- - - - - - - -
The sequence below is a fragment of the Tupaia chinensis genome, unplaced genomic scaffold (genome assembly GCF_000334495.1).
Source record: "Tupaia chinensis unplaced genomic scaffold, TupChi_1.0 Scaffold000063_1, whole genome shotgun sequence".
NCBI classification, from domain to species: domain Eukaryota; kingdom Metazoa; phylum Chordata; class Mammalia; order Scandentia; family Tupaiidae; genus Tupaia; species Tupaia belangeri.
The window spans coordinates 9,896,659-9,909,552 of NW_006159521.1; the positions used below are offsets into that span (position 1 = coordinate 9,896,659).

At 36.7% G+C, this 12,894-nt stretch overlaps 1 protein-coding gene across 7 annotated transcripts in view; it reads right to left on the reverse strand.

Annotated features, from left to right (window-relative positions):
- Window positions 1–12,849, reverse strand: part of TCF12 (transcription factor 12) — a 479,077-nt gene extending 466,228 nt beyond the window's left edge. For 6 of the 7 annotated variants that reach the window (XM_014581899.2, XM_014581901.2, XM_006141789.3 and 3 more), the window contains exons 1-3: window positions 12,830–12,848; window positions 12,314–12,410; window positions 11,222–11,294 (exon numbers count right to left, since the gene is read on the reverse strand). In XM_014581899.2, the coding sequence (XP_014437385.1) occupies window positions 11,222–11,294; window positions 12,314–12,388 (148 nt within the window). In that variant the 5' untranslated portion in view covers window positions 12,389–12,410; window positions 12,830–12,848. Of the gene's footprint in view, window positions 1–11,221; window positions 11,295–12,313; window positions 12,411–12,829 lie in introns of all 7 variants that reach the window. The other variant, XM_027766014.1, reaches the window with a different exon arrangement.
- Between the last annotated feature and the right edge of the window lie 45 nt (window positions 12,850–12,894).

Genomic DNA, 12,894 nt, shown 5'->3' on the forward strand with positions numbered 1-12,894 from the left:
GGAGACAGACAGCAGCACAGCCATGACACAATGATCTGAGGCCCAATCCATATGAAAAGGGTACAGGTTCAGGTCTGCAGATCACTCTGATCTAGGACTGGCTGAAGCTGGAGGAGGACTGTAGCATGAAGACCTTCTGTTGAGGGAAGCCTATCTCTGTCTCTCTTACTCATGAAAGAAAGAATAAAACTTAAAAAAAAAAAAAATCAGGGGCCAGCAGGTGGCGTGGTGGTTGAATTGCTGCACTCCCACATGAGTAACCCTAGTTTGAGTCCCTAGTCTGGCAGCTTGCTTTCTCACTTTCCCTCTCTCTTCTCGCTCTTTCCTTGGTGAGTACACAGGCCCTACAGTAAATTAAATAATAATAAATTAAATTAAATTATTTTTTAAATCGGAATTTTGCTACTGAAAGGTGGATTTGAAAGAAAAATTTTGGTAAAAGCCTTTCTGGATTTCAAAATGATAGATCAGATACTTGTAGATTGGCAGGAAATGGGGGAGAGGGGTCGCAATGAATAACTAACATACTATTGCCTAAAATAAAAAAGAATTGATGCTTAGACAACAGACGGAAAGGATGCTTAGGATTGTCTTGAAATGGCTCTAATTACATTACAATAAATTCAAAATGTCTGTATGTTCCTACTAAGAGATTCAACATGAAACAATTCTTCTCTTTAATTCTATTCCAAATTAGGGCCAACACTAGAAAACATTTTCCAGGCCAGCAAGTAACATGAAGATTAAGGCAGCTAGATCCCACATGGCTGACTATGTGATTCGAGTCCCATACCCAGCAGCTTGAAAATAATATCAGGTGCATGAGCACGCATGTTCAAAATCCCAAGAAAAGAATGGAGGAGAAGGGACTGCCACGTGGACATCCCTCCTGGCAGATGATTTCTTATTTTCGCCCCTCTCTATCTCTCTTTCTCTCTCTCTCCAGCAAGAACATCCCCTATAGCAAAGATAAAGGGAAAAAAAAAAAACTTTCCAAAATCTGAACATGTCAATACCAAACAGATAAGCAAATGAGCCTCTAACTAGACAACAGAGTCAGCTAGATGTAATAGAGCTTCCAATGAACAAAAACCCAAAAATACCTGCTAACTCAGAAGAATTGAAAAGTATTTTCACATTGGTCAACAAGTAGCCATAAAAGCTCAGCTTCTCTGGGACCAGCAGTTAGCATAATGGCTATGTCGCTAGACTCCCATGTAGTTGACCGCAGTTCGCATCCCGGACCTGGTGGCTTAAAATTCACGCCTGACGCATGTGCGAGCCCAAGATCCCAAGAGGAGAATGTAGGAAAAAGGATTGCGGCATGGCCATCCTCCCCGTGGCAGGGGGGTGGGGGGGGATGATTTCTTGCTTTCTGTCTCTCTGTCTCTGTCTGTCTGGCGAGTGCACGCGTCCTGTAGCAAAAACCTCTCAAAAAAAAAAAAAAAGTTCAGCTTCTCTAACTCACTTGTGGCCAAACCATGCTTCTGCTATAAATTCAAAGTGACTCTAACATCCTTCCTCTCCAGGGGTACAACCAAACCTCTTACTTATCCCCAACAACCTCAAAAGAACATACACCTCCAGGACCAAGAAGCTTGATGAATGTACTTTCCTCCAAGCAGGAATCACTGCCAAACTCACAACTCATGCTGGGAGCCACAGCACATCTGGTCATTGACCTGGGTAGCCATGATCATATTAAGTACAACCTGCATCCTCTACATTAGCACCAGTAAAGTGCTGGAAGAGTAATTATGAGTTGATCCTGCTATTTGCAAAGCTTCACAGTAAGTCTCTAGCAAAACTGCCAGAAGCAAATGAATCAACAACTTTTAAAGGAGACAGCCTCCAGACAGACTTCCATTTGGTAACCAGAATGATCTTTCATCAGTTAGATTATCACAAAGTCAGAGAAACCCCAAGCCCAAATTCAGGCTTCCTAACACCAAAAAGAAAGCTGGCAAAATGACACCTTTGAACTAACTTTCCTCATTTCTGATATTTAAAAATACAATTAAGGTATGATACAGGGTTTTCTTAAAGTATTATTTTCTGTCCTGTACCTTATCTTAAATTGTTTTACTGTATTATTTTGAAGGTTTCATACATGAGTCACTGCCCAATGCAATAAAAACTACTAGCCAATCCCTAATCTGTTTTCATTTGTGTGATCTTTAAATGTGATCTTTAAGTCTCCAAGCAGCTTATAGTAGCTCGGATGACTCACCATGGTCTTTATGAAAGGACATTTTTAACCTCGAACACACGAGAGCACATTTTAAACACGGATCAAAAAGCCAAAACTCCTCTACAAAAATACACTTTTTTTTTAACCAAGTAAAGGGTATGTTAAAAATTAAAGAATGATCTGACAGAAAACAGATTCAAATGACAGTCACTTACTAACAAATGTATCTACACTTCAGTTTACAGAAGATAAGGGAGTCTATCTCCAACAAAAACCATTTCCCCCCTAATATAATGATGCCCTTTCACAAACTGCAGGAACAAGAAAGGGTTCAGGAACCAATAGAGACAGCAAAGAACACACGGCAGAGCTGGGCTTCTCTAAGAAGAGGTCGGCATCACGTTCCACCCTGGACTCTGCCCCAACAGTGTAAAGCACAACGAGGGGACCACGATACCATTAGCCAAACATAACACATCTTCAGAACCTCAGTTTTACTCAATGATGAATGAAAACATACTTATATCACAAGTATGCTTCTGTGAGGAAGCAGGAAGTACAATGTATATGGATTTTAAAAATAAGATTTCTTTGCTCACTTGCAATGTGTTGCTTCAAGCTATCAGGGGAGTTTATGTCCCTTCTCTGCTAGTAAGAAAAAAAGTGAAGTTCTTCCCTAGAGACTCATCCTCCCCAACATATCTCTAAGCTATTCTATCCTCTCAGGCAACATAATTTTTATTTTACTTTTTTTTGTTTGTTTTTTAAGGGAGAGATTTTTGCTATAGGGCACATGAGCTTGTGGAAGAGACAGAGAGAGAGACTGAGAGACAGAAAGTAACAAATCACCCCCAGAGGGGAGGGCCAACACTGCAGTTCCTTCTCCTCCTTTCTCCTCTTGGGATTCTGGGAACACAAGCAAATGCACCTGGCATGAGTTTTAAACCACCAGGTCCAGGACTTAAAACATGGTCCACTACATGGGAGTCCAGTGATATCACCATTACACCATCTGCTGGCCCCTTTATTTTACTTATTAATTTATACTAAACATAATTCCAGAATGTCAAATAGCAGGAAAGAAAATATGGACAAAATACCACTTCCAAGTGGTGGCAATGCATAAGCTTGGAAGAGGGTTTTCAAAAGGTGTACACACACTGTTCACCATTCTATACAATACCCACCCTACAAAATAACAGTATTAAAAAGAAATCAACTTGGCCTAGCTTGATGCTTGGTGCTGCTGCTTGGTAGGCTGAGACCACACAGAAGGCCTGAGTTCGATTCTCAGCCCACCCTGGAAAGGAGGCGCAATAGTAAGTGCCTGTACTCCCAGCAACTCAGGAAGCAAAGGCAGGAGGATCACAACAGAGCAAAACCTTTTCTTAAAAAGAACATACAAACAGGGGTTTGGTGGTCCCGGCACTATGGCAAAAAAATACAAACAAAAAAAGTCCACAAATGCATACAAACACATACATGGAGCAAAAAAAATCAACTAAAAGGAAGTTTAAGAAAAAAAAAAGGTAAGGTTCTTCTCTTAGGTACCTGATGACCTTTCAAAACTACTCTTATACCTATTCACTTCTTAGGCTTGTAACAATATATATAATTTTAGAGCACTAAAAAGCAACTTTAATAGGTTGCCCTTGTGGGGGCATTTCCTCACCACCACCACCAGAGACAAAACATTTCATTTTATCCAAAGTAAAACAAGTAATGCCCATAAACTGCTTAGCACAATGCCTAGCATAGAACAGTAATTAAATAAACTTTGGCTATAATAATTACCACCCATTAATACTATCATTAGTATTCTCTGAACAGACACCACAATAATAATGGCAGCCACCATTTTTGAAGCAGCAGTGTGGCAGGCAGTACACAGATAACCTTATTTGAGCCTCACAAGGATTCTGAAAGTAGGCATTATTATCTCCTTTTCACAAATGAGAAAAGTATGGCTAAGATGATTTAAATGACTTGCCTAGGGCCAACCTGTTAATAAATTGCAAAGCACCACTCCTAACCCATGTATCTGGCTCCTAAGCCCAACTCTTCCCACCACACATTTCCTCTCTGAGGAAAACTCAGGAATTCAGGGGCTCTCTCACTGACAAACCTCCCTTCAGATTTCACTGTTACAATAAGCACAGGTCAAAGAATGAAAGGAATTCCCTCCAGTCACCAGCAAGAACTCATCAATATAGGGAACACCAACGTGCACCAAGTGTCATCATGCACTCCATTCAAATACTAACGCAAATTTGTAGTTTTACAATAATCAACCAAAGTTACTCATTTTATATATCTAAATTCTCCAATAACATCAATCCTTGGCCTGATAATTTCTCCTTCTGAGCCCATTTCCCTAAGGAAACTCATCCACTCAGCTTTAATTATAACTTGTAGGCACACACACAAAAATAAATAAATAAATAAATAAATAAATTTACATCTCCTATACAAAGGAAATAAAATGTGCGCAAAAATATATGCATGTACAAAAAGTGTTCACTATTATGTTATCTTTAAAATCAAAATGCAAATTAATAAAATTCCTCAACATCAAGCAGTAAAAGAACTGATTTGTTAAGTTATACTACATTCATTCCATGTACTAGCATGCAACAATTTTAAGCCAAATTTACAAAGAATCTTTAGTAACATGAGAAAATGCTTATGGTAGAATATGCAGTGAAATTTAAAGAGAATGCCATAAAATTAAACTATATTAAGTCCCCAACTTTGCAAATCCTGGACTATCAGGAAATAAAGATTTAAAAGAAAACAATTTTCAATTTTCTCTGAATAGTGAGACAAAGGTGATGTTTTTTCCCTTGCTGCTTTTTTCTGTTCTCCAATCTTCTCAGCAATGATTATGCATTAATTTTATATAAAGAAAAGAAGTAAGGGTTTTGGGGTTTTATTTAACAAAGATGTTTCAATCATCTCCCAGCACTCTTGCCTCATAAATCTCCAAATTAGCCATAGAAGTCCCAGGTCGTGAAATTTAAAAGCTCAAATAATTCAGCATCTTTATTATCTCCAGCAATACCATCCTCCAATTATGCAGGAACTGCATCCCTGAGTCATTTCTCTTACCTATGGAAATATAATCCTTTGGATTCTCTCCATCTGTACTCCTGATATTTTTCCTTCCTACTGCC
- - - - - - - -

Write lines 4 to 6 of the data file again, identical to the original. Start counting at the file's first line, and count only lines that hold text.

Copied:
The window spans coordinates 9,896,659-9,909,552 of NW_006159521.1; the positions used below are offsets into that span (position 1 = coordinate 9,896,659).

At 36.7% G+C, this 12,894-nt stretch overlaps 1 protein-coding gene across 7 annotated transcripts in view; it reads right to left on the reverse strand.

Annotated features, from left to right (window-relative positions):